Jeremy Pierce does a great job of reclaiming the word “creationism” (go here). He covers a lot of ground, and there is a great comment thread, with Tim Bulkeley making a distinction between history and ontology, and Peter Kirk suggesting that Adam and Eve may have lived somewhere in South Africa, “but where, and when?”
I also believe in reclaiming words. Like Bruce Waltke2, I maintain that God individuated the species in the biosphere through the process of evolution. I am thus a CE in Jeremy’s terminology, though I prefer to self-identify with a different acronym for the same thing, EvC. My main burden is to point out how wrongheaded it is to think that any one of the following positions is status confessionis1: EvC, OEC, and YEC. Whoever insists that Joe Smith is beyond the pale because Joe Smith holds to one of the three positions he does not hold, I consider to be an enemy of the body of Christ.
I find Tim’s distinction (which he admits may be his distinction, not that of Paul or the author of Genesis) worth further discussion. My approach is different from that of Jeremy, who invents miracle after miracle in order to save CE from contradicting Genesis and Paul as commonly (and I think inaccurately) interpreted.
Gen 1 and Gen 2-3 are to be read canonically, which is to say, in their current sequence, something Jeremy fails to do.
Gen 1 assumes that the animal kingdom will pose a threat to humankind, with God giving humankind the task of subduing the animal kingdom, and thus protecting human life from animal violence for the sake of preserving the common weal. Neither Gen 1 nor Gen 2-3 tell us when animals began to transgress God’s proscription, according to which, and here God out-peta’s PETA, not just man but also beast were to be vegetarians (Gen 1:26-28).
By analogy with Gen 3-4, however, we might as well assume that animals transgressed the pro/pre-scription from the start, with the first animal couple and the first set of sibs committing, as it were, the original sins. And if the animals did not pose a threat to the first couple in the garden, that was true insofar as the latter hewed to God’s imperative to subdue the animal kingdom.
Enough narrativization of what I take to be true on the ontological and historical levels. The question at hand: In what sense is Gen 1-3 true ontologically, and in what sense historically? I will not try to give an exhaustive answer. I’m just trying to think along with these texts, according to the intent of their authors as I understand that intent.
Gen 1 – that creation is very good – is true in that creation is very good by design (ontology) and in fact (history), even if it is not free from conflict, conflict that is assumed to be a constituent feature of it (Gen 1:26-28).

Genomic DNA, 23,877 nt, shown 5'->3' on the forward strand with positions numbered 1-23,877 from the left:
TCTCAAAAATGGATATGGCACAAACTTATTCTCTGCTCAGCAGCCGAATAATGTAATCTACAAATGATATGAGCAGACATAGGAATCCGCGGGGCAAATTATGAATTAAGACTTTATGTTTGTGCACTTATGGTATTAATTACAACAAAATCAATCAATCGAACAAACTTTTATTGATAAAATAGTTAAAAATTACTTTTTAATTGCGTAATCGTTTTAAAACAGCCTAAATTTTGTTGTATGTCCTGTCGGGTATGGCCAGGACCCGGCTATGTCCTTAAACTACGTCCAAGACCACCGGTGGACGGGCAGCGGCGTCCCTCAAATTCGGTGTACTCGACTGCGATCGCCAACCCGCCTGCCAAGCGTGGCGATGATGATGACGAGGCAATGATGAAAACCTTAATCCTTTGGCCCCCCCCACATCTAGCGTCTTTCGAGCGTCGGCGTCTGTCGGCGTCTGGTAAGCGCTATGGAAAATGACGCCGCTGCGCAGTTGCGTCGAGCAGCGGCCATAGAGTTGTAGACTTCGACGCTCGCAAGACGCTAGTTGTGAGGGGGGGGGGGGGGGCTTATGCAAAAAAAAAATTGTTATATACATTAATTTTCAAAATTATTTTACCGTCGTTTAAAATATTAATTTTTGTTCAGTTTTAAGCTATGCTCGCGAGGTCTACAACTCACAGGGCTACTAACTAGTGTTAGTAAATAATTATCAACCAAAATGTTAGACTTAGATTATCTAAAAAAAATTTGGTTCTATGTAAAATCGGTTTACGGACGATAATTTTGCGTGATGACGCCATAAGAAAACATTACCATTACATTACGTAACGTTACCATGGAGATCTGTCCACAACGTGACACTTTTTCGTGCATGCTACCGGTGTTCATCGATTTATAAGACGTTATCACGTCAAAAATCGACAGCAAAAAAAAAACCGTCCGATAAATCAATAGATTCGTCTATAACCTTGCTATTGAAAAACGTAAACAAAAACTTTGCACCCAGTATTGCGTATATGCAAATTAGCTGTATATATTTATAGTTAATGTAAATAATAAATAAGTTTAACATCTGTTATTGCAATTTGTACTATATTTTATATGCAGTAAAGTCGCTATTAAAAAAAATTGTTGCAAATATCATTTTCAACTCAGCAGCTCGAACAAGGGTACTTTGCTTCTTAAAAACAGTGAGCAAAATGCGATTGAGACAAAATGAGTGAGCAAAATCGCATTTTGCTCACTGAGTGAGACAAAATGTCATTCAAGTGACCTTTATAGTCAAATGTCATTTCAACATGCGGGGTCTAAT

Gen 2-3 – that is, that man and beast have it within them to transgress divine prescriptions, and in fact do so - is true, ontologically and historically. I don’t make the distinction that Jeremy makes, in which he assumes that the serpent is not really a serpent, but a literary stand-in for an angelic being.3
I admit that this construal has problems, such as, it makes animals accountable for their actions. But God does that according to the Bible (e.g. Gen 9:5). We do it, too. That’s why we kill wolves that kill sheep, or keep their numbers down to the point that they do not constitute an overwhelming threat to human beings and their livelihoods. Another possible objection is that, on this understanding, God equips both man and beast with everything they need to sin against an ideal baseline from day one. Not only against that baseline, but against each other.
I do not find this objection to have an intuitive basis. I have three children of my own, made in my image according to the diction of Genesis (Gen 5:3). It seems to me that my job description is pretty much that: to equip my children with all the tools they need to harm others and harm themselves. I do that because I hope they will also use those tools to bear each other’s burdens, even lay down their lives on behalf of another. I have no illusions. They will use the tools I give them, and that nature has given them, according to the law of the jungle, and, I trust, in harmony with the law of the Spirit (to return to Paul). Meanwhile I pray and believe that, where sin abounds, grace will super-abound.
1 Declaring something to be status confessionis means that something in a particular situation must be assigned the rank of confession in order to avoid caving on bedrock truth. Those who don’t hold to that something are deemed to be enemies of the truth and, in one sense or another, need to be shown the door.
2 Under the link, ABC’s recent news report, which misrepresents Waltke’s take on the debate. For links to Waltke’s actual take on the debate, go here.
3 It’s that, too, on a global reading of Scripture. But that does not mean that it is not to be taken literally as well, which of course it is in Isa 65:25.